Saturday, 14 July 2012

Double whammy on the way

At the end of last week, the media was focused on Wimbledon’s Murray-mania. It resulted in the biggest ever TV audience, nationally and internationally, for a Wimbledon final.

Less surprisingly, the media almost totally ignored Sheffield’s Jonny Marray who became the first Briton to win the Wimbledon men's doubles title for 76 years after victory with wildcard partner Frederik Nielsen. Congratulations to Jonny. I hope local people will celebrate his success and that steps will be taken to recognise his incredible achievement.

Meanwhile, the government slipped out the latest details of the double-whammy it has planned for low-income working households next year.

First, low-income working families could face a 30% cut in council tax benefit from April 2013. The government is forcing each council to cut its council tax benefit by 10%, but as pensioners and the single-person discount are excluded from the equation, the cuts will hit working households hardest. [See Council Tax Benefit, 29 June 2012 below.]

Now, the government has revealed that its proposed ‘bedroom tax’ will hit harder and deeper than it had previously claimed. The ‘bedroom tax’ is designed to cut the housing benefit of working-age tenants if they are deemed to have a spare room.

Basically, a single person or a couple is allowed one bedroom, two children under 10 – regardless of gender - are expected to share a bedroom, and two children under 16 of the same gender are expected to share. Any bedrooms above that are deemed to be excessive and subject to a ‘tax’ which removes part of the housing benefit.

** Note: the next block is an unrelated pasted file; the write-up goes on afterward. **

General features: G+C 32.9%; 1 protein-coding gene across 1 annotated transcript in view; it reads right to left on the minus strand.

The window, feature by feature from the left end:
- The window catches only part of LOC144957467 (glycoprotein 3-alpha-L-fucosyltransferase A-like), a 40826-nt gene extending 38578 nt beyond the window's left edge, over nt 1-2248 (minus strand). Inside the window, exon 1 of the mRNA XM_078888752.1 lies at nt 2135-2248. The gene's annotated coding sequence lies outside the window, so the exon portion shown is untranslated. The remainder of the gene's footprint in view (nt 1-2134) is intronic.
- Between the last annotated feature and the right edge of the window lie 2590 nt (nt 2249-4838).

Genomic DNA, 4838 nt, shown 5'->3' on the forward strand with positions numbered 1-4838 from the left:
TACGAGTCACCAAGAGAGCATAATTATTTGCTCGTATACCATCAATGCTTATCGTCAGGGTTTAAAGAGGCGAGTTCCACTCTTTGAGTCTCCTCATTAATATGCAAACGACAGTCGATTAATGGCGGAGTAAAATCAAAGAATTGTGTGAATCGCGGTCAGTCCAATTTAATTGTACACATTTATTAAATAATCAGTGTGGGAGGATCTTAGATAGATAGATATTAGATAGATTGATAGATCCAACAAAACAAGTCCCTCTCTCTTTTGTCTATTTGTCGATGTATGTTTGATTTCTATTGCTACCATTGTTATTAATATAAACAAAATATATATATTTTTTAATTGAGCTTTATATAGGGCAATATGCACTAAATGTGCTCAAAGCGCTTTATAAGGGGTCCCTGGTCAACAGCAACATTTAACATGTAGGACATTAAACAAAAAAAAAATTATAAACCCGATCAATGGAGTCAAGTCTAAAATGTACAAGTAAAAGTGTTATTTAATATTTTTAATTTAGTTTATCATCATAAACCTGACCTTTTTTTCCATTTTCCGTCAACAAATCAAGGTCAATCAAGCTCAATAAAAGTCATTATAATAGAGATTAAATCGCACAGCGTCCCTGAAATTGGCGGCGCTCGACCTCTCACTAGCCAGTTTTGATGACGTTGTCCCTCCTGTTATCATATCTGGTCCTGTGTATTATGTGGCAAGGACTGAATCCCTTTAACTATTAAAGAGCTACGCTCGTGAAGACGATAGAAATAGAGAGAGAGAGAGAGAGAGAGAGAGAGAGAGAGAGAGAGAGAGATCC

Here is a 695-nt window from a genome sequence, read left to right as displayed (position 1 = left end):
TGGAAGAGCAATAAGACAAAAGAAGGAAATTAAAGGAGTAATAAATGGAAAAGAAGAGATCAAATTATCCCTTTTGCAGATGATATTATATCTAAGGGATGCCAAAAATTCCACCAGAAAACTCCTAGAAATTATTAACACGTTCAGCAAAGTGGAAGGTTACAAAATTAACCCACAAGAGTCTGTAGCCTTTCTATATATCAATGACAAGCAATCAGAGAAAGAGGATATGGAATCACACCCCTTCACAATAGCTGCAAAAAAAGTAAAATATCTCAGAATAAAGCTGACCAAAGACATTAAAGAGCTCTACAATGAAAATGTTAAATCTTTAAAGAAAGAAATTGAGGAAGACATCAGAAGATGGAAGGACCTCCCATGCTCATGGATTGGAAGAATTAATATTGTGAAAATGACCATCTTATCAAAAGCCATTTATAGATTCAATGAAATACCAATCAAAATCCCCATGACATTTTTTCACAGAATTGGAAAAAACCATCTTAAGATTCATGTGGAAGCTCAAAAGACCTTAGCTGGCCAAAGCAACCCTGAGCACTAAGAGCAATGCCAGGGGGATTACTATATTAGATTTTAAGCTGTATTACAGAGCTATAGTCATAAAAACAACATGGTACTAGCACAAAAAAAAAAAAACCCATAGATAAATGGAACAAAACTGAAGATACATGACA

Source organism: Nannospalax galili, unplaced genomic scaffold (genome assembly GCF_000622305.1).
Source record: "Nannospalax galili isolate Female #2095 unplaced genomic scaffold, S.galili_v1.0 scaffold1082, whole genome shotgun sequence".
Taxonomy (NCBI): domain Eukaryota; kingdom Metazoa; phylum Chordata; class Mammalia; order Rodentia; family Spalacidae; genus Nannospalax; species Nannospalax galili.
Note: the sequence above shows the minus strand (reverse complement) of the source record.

So, if a single person or working-couple live in a 2 bedroom flat, or a couple with four children (say a boy aged 8, a girl aged 9, and boys aged 14 and 15) live in a 4 bedroom house, their housing benefit is going to be cut  by an average £14 per week. An estimated 40,000 single workers are set to lose all their housing benefit as part of the 660,000 households nationally which are going to lose out.

The very hardest hit are likely to be couples under 60 in a three-bedroom house, whose children have now left home; on average, they will lose £25 per week and possibly more.  They will now have to make the choice between a big cut in income and having somewhere for their grand-children to stay.

The government says it is doing this to encourage people to move to smaller and less expensive accommodation and to create incentives for working-age people. However, the government admits, that in many areas, there isn’t enough smaller accommodation for people to move into.

Bankers get bonuses; low-income working people get berated and battered. Nothing better sums up this Conservative-Liberal Democrat government’s real values and policies.